Tom Perera - W1TP

These WEB pages are dedicated to the PRESERVATION of Telegraph History, Lore, and Instrumentation. You will find an On-Line Cyber-Museum with (copyrighted) downloadable illustrations showing Collections of Telegraph Instruments, Microphones, and Radios, a Telegraph History and Bibliography, Telegraph Lore, Museums of Scientific Instruments, Antique Psychological Instrumentation, and links to other sites of interest. As a telegraph operator and collector for over 45 years, I have amassed a collection of thousands of telegraph instruments which I display in these museums.


I have always been fascinated by the undersea world and, as you can see from the other links in this section, much of my diving has been involved in locating and recovering the early Atlantic submarine telegraph cables which linked, for the very first time, the United States and other countries in the world.

I have also been fascinated by the behavior of the sharks that I encountered during my dives. On a trip to the Island of Abaco in the Bahamas, I decided to ask local divemaster Tim Higgs of Abaco Dive Adventures: ( to take me on a trip to observe the behavior of as many sharks as possible. I had dived with Tim the previous year when he took me into an extraordinary Bahamian Blue Hole to see the elaborate underwater stalactites and the blind eyeless cave fish. I consider Tim to be the best divemaster with whom I have ever dived in over 600 dives and I knew the trip would be memorable since he specializes in catering dive adventures to the needs and capabilities of his many clients.

The brief trip to the reef brought us to an area with excellent visibility and many fish. Tim brought along a good supply of raw fish to feed to the small fish and they were soon swarming around the boat. Tim does not believe in feeding the shark directly but has found from experience that the well-fed smaller fish attract the sharks very effectively.

Soon a large fin appeared among them and it was clear as we dropped to the 60- foot bottom that the sharks were here.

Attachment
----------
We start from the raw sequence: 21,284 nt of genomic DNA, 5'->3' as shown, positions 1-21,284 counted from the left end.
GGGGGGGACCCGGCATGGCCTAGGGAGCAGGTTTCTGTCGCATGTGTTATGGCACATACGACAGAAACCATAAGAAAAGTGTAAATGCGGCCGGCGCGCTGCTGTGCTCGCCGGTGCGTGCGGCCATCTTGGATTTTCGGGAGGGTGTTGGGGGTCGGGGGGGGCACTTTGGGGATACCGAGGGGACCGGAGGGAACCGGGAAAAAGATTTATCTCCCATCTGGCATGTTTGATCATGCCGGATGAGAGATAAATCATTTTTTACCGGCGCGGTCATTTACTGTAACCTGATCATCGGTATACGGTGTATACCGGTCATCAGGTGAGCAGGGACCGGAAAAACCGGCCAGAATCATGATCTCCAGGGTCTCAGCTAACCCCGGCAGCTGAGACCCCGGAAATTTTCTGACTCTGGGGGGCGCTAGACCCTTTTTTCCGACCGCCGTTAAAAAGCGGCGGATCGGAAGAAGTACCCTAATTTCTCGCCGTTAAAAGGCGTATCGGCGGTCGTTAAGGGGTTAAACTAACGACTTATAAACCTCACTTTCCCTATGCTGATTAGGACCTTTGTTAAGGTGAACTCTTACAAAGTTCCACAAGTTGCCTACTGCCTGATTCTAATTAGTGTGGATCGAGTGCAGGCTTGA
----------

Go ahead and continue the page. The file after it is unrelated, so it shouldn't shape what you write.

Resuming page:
Tim took this photo of me as I adjusted my camera unaware of the shark peering over my shoulder.

Tim continued to take photos of me as I took photos of the sharks and watched very carefully for any signs that they were preparing to attack us.

It was apparent that the sharks were very curious about us and that they were considering whether we would taste good but they generally remained at a distance of a few feet as they circled us continually and watchfully. I was able to reach out and touch several of them without producing any noticeable reaction as they continued their inspection. Tim warned me, however, that stirring up sand with my fins would attract a great deal of attention from the sharks since much of their natural prey also stirs up sand.

My photographs did not come out as well as Tim's but they do show some pretty large sharks.

At one point during our two hour-long dives, a shark began to become more than a little curious about Tim who responded by assuming a rather aggressive posture.

Tim finally had to hit the shark rather sharply on it's nose with the lens of his camera which he brandished when necessary.

People often ask about the danger posed by sharks. As shark protection during my early diving in the 1950s, I carried the military surplus World War II shark repellent packages of dye. Their effectiveness was questionable and when the Farallon "Shark Dart" came on the market, I bought two of them and have carried one on every dive since then.

The Farallon "Shark Dart" consists of a sharpened hollow spike with a high pressure Carbon Dioxide cylinder at one end. When you poke the spike into a shark, a sharp pin is supposed to puncture the cylinder and the gas travels out the hollow spike and into the shark. The gas inflates the shark like a balloon and it is forced to the surface where it can do no harm.

I only had to actually draw the dart on one occasion during which I lunged at an attacking Bull Shark with it and the shark instantly turned away and was gone. Shark are not used to having their "prey" attack them. As a result, I have never seen whether the dart can actually protect a diver as it is supposed to do.

Professor Tom Perera
Montclair State University

Internet On-Line Telegraph & Scientific Instrument Museum:
Internet ENIGMA Museum:


Extra Class Licensed Amateur Radio Station - W 1 T P
First licensed in 1953 as K2DCY. All Bands. All Modes. Mobile/Fixed.
Specializing in Telegraph Keys dating to before the Civil War.

Licensed Private Pilot: Single-engine, land, and instrument ratings.
Owner of Piper Cherokee 180 Aircraft.

Certified Advanced Open Water Scuba Diver - Over 600 dives.

Hobbies: Sailing; Mountain Climbing; Diving; Spelunking; Running; Electronics.